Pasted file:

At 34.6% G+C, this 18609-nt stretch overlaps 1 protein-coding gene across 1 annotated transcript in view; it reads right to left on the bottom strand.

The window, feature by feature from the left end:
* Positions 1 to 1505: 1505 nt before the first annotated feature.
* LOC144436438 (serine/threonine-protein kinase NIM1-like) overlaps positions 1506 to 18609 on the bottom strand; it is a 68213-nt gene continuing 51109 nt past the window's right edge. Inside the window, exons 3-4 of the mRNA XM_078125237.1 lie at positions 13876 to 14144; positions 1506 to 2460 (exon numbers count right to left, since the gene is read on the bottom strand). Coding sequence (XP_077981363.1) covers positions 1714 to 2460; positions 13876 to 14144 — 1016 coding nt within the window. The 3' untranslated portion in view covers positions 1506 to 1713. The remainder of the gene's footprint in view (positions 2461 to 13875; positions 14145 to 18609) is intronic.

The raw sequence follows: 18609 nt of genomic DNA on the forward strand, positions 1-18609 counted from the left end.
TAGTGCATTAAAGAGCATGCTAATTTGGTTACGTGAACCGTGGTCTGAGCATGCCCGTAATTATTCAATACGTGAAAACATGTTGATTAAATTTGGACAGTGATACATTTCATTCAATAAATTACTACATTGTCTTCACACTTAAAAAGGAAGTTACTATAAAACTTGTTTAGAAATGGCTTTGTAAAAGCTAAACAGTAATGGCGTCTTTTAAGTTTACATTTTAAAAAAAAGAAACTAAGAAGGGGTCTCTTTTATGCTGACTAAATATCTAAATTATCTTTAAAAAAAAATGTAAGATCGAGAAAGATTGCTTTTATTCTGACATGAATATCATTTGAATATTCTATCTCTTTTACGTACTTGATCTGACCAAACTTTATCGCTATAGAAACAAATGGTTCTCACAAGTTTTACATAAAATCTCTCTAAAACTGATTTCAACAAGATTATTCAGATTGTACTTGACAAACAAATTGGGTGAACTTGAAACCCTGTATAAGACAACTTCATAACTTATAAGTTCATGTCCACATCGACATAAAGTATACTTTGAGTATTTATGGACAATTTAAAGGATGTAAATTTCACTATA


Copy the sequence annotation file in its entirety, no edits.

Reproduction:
At 34.6% G+C, this 18609-nt stretch overlaps 1 protein-coding gene across 1 annotated transcript in view; it reads right to left on the bottom strand.

The window, feature by feature from the left end:
* Positions 1 to 1505: 1505 nt before the first annotated feature.
* LOC144436438 (serine/threonine-protein kinase NIM1-like) overlaps positions 1506 to 18609 on the bottom strand; it is a 68213-nt gene continuing 51109 nt past the window's right edge. Inside the window, exons 3-4 of the mRNA XM_078125237.1 lie at positions 13876 to 14144; positions 1506 to 2460 (exon numbers count right to left, since the gene is read on the bottom strand). Coding sequence (XP_077981363.1) covers positions 1714 to 2460; positions 13876 to 14144 — 1016 coding nt within the window. The 3' untranslated portion in view covers positions 1506 to 1713. The remainder of the gene's footprint in view (positions 2461 to 13875; positions 14145 to 18609) is intronic.

The raw sequence follows: 18609 nt of genomic DNA on the forward strand, positions 1-18609 counted from the left end.
TAGTGCATTAAAGAGCATGCTAATTTGGTTACGTGAACCGTGGTCTGAGCATGCCCGTAATTATTCAATACGTGAAAACATGTTGATTAAATTTGGACAGTGATACATTTCATTCAATAAATTACTACATTGTCTTCACACTTAAAAAGGAAGTTACTATAAAACTTGTTTAGAAATGGCTTTGTAAAAGCTAAACAGTAATGGCGTCTTTTAAGTTTACATTTTAAAAAAAAGAAACTAAGAAGGGGTCTCTTTTATGCTGACTAAATATCTAAATTATCTTTAAAAAAAAATGTAAGATCGAGAAAGATTGCTTTTATTCTGACATGAATATCATTTGAATATTCTATCTCTTTTACGTACTTGATCTGACCAAACTTTATCGCTATAGAAACAAATGGTTCTCACAAGTTTTACATAAAATCTCTCTAAAACTGATTTCAACAAGATTATTCAGATTGTACTTGACAAACAAATTGGGTGAACTTGAAACCCTGTATAAGACAACTTCATAACTTATAAGTTCATGTCCACATCGACATAAAGTATACTTTGAGTATTTATGGACAATTTAAAGGATGTAAATTTCACTATA